The site of Banbhore, located in the western delta of the Indus river, is one of the largest archaeological sites of Sindh, south Pakistan. Research on site was carried out by the Pakistani archaeologist F.A. Khan (Khan 1976) in the last century and resumed in 2011 by a French-Italian Pakistani joint expedition (Manassero & Piacentini Fiorani 2014, 2015; Felici et al. 2016, 2018) and from 2017 by an Italian-Pakistani team within a Memorandum of Understanding between the Catholic University of the Sacred Heart CUSH, Milan, and the Directorate General of Antiquities and Archaeology - DGAA, Culture, Tourism & Antiquities Department, Government of Sindh (Mantellini 2019a; Sindh Antiquities 2019; Mantellini et al. 2022). Most of the scholars agree with the identification of Banbhore as the prosperous harbour town of Daybul/Debol, mentioned in pre Islamic and Early Islamic written sources (Piacentini Fiorani & Fusaro 2022). Historical authors described Daybul/Debol as one of the major ports in the Indian ocean and a very active artisanal centre, manufacturing several items such as ceramics, terracotta figurines, metal items, shell ornaments and elephant ivory.

The site comprises a fortified town with a long occupation history (1st BCE-early 13th century CE). Recent excavation in the central area of the town (Trench 9) uncovered the largest deposit of ivory offcuts (about 100 kgs) ever known from a certain archaeological context, making Banbhore the biggest manufacturing centre of ivory so far discovered in antiquity (Mantellini 2019b; Mantellini et al. 2021). This ‘industrial’ production of ivory is attested by two workshops, characterised by ivory wastes, discarded semi-finished objects, very small chippings, and powder. Further evidence of ivory processing was found in three large ivory dumps around the two workshops. It is interesting to note that this ivory production can be dated to the early-middle 12th century, which corresponds to the decay and abandonment of the settlement.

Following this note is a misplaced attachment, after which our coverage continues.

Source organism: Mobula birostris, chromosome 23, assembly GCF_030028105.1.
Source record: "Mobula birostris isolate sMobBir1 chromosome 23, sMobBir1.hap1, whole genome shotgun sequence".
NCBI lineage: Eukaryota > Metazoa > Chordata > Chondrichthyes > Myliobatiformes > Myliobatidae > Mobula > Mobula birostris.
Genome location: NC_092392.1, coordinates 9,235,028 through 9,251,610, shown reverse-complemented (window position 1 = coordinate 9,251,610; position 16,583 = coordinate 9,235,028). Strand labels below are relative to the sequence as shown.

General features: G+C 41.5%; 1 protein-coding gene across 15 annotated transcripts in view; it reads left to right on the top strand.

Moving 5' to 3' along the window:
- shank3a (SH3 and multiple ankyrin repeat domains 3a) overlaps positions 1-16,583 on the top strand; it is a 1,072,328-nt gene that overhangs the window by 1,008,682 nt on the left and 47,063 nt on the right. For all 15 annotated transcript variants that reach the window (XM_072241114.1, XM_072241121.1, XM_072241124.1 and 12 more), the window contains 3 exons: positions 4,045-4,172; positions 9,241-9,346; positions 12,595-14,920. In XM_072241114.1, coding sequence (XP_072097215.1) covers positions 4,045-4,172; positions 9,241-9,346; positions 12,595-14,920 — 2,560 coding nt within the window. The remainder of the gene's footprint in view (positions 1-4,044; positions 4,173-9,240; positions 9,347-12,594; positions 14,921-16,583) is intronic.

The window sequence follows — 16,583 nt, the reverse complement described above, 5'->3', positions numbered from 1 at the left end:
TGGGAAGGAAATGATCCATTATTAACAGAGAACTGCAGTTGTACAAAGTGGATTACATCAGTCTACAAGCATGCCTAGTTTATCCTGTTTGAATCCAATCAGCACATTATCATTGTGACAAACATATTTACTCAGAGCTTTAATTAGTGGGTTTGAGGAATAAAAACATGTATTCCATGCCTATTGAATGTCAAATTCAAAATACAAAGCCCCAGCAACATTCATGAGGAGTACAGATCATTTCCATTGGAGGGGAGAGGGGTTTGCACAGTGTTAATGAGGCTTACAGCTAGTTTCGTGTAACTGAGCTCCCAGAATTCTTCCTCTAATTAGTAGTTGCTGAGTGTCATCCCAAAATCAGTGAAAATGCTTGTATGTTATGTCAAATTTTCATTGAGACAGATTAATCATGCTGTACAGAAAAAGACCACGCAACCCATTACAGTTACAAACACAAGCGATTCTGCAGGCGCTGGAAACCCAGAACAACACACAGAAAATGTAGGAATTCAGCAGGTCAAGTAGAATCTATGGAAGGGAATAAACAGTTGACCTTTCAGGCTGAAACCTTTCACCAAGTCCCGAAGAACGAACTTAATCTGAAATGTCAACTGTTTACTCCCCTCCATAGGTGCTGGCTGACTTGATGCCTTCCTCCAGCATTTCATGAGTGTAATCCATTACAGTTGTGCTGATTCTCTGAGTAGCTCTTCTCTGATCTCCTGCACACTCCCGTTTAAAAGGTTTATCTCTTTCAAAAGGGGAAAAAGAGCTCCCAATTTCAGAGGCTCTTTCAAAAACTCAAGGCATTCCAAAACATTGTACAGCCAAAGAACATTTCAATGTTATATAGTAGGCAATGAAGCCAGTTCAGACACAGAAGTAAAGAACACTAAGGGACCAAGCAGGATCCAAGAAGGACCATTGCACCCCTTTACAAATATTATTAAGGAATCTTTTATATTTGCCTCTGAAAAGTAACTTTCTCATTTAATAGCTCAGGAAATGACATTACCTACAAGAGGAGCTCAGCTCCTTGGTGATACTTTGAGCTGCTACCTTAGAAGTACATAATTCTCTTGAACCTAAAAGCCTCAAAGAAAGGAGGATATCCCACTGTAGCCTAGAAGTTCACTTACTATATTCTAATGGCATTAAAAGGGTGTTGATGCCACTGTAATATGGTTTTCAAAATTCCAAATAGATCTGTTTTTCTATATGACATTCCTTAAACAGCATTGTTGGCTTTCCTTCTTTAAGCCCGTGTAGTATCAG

The vast majority of the items found are production waste, some broken artefacts are present and very few complete pieces have been recovered up to this moment. The preliminary research confirms that the ivory comes from elephant tusks and that the bow lathe was the most used tool (Affanni 2019).

This project aims at: i) Extending the excavation in Trench 9 in order to further expose the ivory workshop; ii) Classifying the wastes into main classes and typologies; iii) Studying the ancient technology and the chaîne opératoire of the ivory industry, including the organisation of the work in the workshop and the industrial area; iv) Establishing the origin of raw material through DNA analyses.


Fig. 1 : Trench 9 at the end of the 2021 campaign with the main discoveries of ivory, aerial view from South (aerial acquisition A. Tilia, © CUSH)


Fig. 2 : Excavating the ivory workshop #1, 2020 (photo: S. Mantellini, © CUSH).


Fig. 3 : Examples of ivory offcuts from Trench 9, Ivory workshop #1, 2020 (photo: S. Mantellini, © CUSH). 



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SINDH ANTIQUITIES. 2019. Volume 05 No. 2. Sindh Antiquities.